IT HAPPENED TO ME: I Had a Hysterectomy at 28 and It Didn't Freaking Work

Essentially, endometriosis is Jeremy Irons in the third Die Hard movie and my body is John McClane who is just getting too old for this shit.
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Publish date:
November 13, 2015
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doctors, health, healthy, reproductive health, pain, hysterectomy

On my 11th birthday, I got the worst present I've ever received in my entire life, and I'm including a package of dashboard wipes I got from an aunt one Christmas when I was 15 and couldn't drive.

On my 11th birthday, I got my period, and my life has been one series of miserable experiences after another ever since.

As an avid reader of Judy Blume, Margaret had taught me that teenagers were supposed to get their periods, not 11-year-olds. So as I was barely into double-digits, I was traumatized enough as it was. But mere days after that first menstrual onslaught, I began experiencing symptoms that would continue for another 20 years: debilitating abdominal pain, nausea, intestinal distress, migraines, Grade-A bitchiness, weight fluctuation, and the desire to punch holes in the wall for no other reason than that the color of the wall displeased my little, cream cheese brain.

My first visit to the gynecologist followed soon after, and let me tell you, nothing makes an 11-year-old's day like having a tiny old man shove his fingers up your vag.

I had my first laparoscopic surgery at 12, which confirmed what everyone suspected: I had probably been growing endometriosis in my small child reproductive organs for years, long before I even got my first period.

Reproductive issues ran in my family; my mother had endometriosis as well and had had a hysterectomy in her early 30s.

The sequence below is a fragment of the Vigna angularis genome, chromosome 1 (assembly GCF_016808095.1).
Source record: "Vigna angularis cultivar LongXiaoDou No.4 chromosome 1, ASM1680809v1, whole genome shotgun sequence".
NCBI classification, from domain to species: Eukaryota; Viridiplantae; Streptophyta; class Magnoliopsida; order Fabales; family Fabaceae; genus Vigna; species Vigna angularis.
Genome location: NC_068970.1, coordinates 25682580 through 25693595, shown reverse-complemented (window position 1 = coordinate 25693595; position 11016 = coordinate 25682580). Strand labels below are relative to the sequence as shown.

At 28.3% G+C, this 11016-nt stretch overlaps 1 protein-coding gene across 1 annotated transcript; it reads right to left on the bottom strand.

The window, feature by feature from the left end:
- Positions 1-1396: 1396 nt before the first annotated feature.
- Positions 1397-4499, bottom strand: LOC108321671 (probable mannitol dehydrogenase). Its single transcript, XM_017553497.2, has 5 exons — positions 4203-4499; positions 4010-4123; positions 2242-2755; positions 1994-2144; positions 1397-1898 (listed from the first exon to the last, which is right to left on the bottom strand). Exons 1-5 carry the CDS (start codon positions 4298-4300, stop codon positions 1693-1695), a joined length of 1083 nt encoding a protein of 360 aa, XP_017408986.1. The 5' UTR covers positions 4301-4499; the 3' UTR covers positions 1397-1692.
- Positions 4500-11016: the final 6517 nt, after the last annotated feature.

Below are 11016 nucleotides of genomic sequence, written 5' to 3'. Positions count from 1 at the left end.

My doctor began me on a series of hormone pills and birth control, causing my weight to balloon, which is supper fun for a sixth-grader. I got shots, regular internal ultrasounds (which are as enjoyable as they sound), and eventually a uterine nerve ablation, which is the cutting of the uterine nerves to try and control chronic pain.

All that happened after that surgery was that I had a seizure because of a medication complication and now have a killer scar that makes me look like an abdominal victim of the Joker.

Through all of this, I had to come to terms with the fact that having a baby was probably never going to be in the cards for me. Personally, the idea of being pregnant had never struck me as all that appealing.

When my sister was pregnant with my nephew and put my hand on her belly to feel him kick, I screamed, “ALIEN!” and scrambled as far away from her as I could. I hope to adopt one day if I can ever afford it, but I knew from the outset that my future child would be baking in someone else's oven.

Then the day came when I just couldn't take it anymore: the pain, the sickness, the fact that my reproductive organs were controlling my life and I didn't even intend to use them for anything but show.

So I went to my now even older man doctor and told him that I wanted a hysterectomy. There was a really good chance that removing my uterus and ovaries would stop the endo in its tracks and at 27, I was firmly exhausted. My doctor looked at me for a long, awkward moment and then said,